7 Tips for Root Canal Aftercare: Pain Relief & Avoiding Infection.
Dr. Jay Khorsandi, DDS
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Table of Contents
- Common Procedure Aftercare
- Aftercare Steps
- Good Oral Health
Most people experience at least mild or moderate discomfort and pain after getting a root canal.
If pain gets worse or does not go away in a few days, work with your dentist to determine the underlying cause. Otherwise, practice good aftercare at home to avoid infection and manage pain.
Root canals: common procedures that require aftercare.
A root canal can help save a tooth from damage associated with decay. On average, 16.4 million teeth in the United States receive root canal treatment every year.
While the term root canal may seem a little intimidating, as it is often used to describe an excruciating situation, this is a very common procedure with great results for the majority of people who receive it. It is an outpatient procedure that can be performed by an endodontist, using local anesthesia.
Recovery is also fairly rapid. It takes only a few days until pain and swelling subside and you begin to feel normal.
7 steps to take after a root canal to relieve pain and avoid infection.
Beneath the enamel and dentin layers in your teeth is a type of tissue called pulp. The pulp contains nerve endings, blood vessels, and connective tissue to help your tooth grow during its development. If you get a gum infection or break the tooth, the pulp can become infected, leading to the need for a root canal.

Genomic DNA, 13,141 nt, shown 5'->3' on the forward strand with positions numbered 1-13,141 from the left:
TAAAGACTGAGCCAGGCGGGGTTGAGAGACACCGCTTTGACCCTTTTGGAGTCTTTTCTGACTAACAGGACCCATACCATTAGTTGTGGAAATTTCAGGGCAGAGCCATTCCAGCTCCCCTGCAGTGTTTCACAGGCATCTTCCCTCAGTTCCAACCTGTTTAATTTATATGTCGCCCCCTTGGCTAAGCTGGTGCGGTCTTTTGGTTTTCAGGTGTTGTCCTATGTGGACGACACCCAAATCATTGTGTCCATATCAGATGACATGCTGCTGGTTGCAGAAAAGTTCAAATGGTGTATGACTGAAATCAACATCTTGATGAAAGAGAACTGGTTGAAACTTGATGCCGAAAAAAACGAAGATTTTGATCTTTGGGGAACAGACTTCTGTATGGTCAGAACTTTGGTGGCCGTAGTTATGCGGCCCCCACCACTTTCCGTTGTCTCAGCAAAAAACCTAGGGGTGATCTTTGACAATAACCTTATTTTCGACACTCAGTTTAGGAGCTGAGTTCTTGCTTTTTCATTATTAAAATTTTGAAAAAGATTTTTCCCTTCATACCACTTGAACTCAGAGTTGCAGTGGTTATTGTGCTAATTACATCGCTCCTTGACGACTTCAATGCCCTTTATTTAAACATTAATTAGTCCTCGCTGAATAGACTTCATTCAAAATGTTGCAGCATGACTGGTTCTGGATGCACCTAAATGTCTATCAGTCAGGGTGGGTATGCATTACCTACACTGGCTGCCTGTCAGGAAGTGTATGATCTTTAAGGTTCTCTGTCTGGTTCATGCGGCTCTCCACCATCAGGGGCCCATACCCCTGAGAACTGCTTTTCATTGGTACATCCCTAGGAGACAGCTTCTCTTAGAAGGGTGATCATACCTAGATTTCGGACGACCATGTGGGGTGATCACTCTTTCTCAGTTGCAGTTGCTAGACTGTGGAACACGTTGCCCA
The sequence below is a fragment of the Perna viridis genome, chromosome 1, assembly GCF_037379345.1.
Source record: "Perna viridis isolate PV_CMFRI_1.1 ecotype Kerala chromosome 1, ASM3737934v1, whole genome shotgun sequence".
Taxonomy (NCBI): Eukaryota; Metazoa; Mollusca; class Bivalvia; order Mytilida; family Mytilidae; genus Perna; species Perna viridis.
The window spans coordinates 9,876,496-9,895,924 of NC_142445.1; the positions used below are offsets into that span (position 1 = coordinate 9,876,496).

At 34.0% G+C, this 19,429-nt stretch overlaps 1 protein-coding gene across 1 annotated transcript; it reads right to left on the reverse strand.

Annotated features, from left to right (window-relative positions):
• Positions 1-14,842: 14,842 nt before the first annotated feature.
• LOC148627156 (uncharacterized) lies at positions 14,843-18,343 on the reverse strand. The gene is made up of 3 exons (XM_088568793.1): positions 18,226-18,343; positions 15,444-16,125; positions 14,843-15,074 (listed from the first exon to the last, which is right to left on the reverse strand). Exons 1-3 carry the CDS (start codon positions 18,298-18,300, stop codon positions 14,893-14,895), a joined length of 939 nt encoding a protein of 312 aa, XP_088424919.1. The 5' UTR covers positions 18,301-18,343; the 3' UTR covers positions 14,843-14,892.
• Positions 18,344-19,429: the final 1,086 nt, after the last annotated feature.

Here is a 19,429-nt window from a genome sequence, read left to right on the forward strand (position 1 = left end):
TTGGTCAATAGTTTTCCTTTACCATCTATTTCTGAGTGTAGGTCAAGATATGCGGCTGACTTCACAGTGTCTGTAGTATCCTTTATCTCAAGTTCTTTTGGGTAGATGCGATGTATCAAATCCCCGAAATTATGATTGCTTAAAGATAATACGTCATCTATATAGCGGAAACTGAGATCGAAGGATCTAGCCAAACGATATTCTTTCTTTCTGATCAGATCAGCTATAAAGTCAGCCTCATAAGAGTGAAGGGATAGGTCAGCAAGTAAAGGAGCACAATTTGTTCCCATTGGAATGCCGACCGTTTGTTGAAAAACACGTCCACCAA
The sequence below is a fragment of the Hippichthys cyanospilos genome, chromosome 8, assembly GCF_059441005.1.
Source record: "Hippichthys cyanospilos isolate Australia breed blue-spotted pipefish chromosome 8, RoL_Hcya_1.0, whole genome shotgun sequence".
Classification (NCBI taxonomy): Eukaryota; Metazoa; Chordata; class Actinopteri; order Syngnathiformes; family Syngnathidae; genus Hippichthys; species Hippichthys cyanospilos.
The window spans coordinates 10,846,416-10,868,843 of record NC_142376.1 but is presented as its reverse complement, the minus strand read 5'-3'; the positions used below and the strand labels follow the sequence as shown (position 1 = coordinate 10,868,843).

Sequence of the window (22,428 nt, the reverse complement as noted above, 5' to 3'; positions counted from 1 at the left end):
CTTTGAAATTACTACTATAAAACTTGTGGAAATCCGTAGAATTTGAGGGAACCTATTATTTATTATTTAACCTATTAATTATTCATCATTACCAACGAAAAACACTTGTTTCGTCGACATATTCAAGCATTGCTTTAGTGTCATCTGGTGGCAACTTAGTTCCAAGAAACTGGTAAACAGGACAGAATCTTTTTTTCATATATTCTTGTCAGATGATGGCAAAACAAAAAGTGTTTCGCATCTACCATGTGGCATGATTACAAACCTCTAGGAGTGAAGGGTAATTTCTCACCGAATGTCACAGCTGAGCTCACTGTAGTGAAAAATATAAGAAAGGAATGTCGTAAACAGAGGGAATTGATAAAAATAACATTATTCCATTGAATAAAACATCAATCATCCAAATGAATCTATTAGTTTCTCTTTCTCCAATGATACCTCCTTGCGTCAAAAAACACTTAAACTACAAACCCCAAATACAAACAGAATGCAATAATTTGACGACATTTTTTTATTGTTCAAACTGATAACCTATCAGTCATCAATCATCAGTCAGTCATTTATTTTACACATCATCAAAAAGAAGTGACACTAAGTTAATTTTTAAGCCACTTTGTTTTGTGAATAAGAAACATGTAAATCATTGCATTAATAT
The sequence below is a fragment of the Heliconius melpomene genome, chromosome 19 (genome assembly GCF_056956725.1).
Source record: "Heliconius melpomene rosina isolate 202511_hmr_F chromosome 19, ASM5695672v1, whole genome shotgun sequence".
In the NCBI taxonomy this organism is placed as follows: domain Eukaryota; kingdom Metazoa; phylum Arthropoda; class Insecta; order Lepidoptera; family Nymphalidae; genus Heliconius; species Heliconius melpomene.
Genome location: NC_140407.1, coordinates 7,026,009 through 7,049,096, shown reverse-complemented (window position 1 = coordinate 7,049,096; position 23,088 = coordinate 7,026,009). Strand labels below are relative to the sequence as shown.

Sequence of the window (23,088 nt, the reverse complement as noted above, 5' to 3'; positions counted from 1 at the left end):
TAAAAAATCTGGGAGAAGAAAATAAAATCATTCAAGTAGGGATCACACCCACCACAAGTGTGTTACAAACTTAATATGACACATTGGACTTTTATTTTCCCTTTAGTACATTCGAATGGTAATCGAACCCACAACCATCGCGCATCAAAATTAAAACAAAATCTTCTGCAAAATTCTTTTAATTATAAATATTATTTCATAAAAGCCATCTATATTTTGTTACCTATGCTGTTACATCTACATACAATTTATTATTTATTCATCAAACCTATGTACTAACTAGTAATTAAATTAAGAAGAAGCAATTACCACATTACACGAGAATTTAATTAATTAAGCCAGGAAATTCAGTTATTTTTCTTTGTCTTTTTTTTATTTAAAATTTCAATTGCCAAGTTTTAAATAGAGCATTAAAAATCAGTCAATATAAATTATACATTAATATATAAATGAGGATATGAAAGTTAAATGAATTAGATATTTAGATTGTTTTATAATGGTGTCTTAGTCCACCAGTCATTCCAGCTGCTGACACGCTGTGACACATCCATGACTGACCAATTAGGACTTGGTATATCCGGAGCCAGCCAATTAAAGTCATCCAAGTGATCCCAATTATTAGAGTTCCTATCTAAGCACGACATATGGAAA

Fortunately, this procedure is quick, simple, and comes with an easy recovery. You will experience a little pain and discomfort in the days following it. You can manage this pain at home with some common post-dental procedure recommendations.
Here are steps you can take to treat pain after a root canal and encourage the healing process:
Take Prescribed Medications
Try Over-The-Counter Pain Medications
Use A Saltwater Rinse
Return To Your Regular Oral Hygiene Routine
Avoid Smoking and Drinking Alcohol
Use An Ice Pack
The importance of good oral health after a root canal.
Although root canals are common procedures, you can still expect to experience some discomfort, pain, and fatigue after the procedure. It is still a type of surgery, and your body will need time to heal.
On top of the above recommendations to reduce pain and avoid infection, there are some additional steps you can take to support overall healing.
Avoid exerting yourself for a few days, until the pain subsides. If you regularly jog or practice vinyasa yoga, take a break from your regime for a few days. Anything that shakes your head and jaw or forces blood to rush to the area will cause more pain and discomfort in the long run.
After a couple days, you can begin to engage in gentle exercise. After a week, you can return to your normal exercise regime.
Keep Your Head Elevated
Avoid Chewing In The Area
Stick To Soft Foods
Be sure to avoid sticky, hard, or crunchy foods for some time, at least on the side of your mouth with the root canal, until the filling is covered with a crown.
Covering the tooth with a crown is the final step after getting a root canal procedure. If you damage the underlying filling, you may need to undergo another operation or even lose the tooth altogether.
What Is a Root Canal? American Association of Endodontists (AAE).
Doctor, Why Does My Tooth Still Hurt? And What Can You Do About It? (January-February 2010). Northwest Dentistry.
How to Recover from Oral Surgery. (July 2018). Delta Dental.
Pain Management. American Association of Endodontists (AAE).
How Long Will Pain Last After Root Canal? (January 2020). Medical News Today.
Post Treatment Care. American Association of Endodontists (AAE).